Threat Explorer

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Dixie@mm

Dixie@mm

Discovered:
13 March 2002
Updated:
13 February 2007

This worm is a DOS executable that spreads by using Microsoft Outlook (or Outlook Express) and mIRC, as well as infecting DOS executable files that it finds on your system. It arrives as an attachment with one of the following names: DIXIE.EXE, FLATLINE.EXE, or ROMCARD.EXE

Antivirus Protection Dates

  • Initial Rapid Release version 13 March 2002
  • Latest Rapid Release version 28 September 2010 revision 054
  • Initial Daily Certified version 13 March 2002
  • Latest Daily Certified version 28 September 2010 revision 036
  • Initial Weekly Certified release date 13 March 2002
Click here for a more detailed description of Rapid Release and Daily Certified virus definitions.

This worm usually arrives as an attachment to an email that contains one of the following two subjects:

FWD: Stuff
FWD: RE: Request

The message itself can vary slightly, but the following is a typical message:

Rulez :)

-----Original Message-----

> Hello!
> I've just finished this thing, give it a try!
> Please let me know if you like it.
> C ya

The first line can be replaced with the following line:

Cool! ;-)

and the other lines can be replaced by any of the following lines:

> Hi,
> Thanks for your attendance, here's it.
> I'd be happy if you could help me by sending any remarks.
> Bye now...


When it is activated, the worm searches for mIRC on the hard drive from which the worm was run. It also searches for an installation of Windows, which it assumes it has detected when it finds the file Win.com.

If the worm finds the \MIRC folder, it creates a malicious Script.ini file that sends a copy of the worm to any user who logs into the same IRC channel that you are using.

If the worm finds the \Windows folder, it creates a copy of itself there as well as creating a Winstart.bat file that will activate the worm every time that you start Windows.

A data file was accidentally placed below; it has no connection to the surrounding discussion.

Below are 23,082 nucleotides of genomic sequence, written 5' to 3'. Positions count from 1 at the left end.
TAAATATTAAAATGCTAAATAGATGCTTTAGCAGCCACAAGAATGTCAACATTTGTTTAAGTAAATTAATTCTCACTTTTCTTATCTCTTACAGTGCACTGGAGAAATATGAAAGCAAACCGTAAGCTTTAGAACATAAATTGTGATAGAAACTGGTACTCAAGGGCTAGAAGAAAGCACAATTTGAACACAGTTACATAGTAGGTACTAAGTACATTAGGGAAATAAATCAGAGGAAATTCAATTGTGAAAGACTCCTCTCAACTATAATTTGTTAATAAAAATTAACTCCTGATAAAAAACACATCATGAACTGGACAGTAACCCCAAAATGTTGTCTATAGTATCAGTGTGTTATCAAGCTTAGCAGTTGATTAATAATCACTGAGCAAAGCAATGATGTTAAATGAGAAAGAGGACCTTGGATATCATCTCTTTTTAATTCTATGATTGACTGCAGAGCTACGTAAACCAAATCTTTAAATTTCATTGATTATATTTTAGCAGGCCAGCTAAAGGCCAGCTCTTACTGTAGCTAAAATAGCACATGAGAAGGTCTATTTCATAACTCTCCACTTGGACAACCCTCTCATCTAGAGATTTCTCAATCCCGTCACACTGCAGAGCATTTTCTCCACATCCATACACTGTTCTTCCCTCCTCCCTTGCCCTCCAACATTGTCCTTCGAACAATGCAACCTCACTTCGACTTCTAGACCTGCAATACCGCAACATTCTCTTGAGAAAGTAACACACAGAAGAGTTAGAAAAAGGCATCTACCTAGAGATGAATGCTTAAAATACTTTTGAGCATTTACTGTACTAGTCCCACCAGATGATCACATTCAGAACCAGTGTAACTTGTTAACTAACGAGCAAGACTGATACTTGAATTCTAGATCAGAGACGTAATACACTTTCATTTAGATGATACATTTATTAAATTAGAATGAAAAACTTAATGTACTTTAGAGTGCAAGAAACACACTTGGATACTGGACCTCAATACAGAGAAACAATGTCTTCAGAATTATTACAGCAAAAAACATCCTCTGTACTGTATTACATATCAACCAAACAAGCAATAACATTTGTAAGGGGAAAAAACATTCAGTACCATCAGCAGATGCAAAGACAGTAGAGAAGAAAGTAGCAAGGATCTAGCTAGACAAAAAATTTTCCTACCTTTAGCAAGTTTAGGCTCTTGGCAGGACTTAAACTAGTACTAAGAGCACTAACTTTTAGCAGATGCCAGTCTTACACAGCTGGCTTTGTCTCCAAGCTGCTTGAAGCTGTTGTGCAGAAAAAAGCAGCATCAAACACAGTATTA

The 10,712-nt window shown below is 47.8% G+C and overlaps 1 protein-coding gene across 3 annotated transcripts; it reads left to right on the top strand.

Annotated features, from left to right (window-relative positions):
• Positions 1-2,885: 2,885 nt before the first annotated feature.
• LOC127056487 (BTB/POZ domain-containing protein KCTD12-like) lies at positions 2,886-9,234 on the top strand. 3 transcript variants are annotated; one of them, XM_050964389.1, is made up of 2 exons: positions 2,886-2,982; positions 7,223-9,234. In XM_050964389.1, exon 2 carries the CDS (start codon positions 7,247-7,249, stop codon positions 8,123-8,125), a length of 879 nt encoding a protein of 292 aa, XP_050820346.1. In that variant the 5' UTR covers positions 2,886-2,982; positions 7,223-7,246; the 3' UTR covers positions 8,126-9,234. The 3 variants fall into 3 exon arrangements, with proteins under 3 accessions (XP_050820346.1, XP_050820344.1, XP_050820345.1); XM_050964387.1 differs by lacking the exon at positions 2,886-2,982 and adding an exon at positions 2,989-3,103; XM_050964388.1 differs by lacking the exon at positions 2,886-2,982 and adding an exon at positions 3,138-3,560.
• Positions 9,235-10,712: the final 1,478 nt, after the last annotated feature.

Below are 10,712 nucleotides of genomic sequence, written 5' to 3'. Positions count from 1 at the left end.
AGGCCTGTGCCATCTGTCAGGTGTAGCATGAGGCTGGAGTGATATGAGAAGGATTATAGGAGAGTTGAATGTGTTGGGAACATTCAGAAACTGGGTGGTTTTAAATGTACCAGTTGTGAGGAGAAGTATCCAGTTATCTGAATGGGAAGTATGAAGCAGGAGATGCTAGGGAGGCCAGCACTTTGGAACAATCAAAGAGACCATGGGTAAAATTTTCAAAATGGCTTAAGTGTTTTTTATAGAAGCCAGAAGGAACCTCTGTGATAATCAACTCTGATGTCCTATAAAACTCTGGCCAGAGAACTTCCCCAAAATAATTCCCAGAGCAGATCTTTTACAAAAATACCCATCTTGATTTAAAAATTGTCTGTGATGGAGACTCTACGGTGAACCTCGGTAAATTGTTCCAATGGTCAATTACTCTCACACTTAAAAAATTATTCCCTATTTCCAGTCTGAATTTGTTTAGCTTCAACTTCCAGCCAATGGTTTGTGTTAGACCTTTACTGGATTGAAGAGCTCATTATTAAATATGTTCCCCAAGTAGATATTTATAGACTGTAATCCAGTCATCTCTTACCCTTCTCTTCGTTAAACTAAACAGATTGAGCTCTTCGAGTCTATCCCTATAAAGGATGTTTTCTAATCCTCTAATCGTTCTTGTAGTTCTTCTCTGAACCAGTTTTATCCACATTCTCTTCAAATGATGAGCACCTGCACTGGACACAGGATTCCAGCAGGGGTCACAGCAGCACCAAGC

The worm also inserts a Visual Basic Script on the system, and then executes it. This script emails the worm to the first 100 contacts in your address book.

This worm infects DOS executable files by prepending itself to an encrypted copy of the host file. If a copy of the worm which has not been prepended to a host is executed, it displays the following message:

Your program caused a divide overflow error.
If the problem persists, contact your program vendor.

The following strings can also be found with in the worms body:

Hey, bro! I'm the Dixie Flatline, best cowboy that ever punched deck.
dixie flatline - biocoded by worm

Recommendations

Symantec Security Response encourages all users and administrators to adhere to the following basic security "best practices":

  • Use a firewall to block all incoming connections from the Internet to services that should not be publicly available. By default, you should deny all incoming connections and only allow services you explicitly want to offer to the outside world.
  • Enforce a password policy. Complex passwords make it difficult to crack password files on compromised computers. This helps to prevent or limit damage when a computer is compromised.
  • Ensure that programs and users of the computer use the lowest level of privileges necessary to complete a task. When prompted for a root or UAC password, ensure that the program asking for administration-level access is a legitimate application.
  • Disable AutoPlay to prevent the automatic launching of executable files on network and removable drives, and disconnect the drives when not required. If write access is not required, enable read-only mode if the option is available.